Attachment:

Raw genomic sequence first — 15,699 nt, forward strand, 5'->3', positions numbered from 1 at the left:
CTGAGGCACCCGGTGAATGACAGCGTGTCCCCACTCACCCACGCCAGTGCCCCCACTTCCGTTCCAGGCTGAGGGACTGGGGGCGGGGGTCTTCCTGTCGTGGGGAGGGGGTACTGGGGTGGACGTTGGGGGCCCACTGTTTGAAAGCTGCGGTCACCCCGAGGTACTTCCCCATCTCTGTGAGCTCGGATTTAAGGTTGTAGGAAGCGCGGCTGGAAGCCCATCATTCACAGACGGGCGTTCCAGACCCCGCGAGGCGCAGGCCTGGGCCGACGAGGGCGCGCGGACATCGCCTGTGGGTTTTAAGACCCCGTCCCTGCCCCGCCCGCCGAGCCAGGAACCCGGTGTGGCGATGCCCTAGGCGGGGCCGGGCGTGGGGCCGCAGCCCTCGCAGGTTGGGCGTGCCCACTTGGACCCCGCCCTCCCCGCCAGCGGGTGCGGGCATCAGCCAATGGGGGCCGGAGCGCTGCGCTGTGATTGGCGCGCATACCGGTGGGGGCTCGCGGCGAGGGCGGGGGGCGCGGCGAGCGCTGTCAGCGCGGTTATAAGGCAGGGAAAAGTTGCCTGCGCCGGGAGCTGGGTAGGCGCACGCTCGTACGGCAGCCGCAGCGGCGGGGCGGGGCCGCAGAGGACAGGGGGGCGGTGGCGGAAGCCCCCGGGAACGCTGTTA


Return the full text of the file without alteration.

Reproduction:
Raw genomic sequence first — 15,699 nt, forward strand, 5'->3', positions numbered from 1 at the left:
CTGAGGCACCCGGTGAATGACAGCGTGTCCCCACTCACCCACGCCAGTGCCCCCACTTCCGTTCCAGGCTGAGGGACTGGGGGCGGGGGTCTTCCTGTCGTGGGGAGGGGGTACTGGGGTGGACGTTGGGGGCCCACTGTTTGAAAGCTGCGGTCACCCCGAGGTACTTCCCCATCTCTGTGAGCTCGGATTTAAGGTTGTAGGAAGCGCGGCTGGAAGCCCATCATTCACAGACGGGCGTTCCAGACCCCGCGAGGCGCAGGCCTGGGCCGACGAGGGCGCGCGGACATCGCCTGTGGGTTTTAAGACCCCGTCCCTGCCCCGCCCGCCGAGCCAGGAACCCGGTGTGGCGATGCCCTAGGCGGGGCCGGGCGTGGGGCCGCAGCCCTCGCAGGTTGGGCGTGCCCACTTGGACCCCGCCCTCCCCGCCAGCGGGTGCGGGCATCAGCCAATGGGGGCCGGAGCGCTGCGCTGTGATTGGCGCGCATACCGGTGGGGGCTCGCGGCGAGGGCGGGGGGCGCGGCGAGCGCTGTCAGCGCGGTTATAAGGCAGGGAAAAGTTGCCTGCGCCGGGAGCTGGGTAGGCGCACGCTCGTACGGCAGCCGCAGCGGCGGGGCGGGGCCGCAGAGGACAGGGGGGCGGTGGCGGAAGCCCCCGGGAACGCTGTTA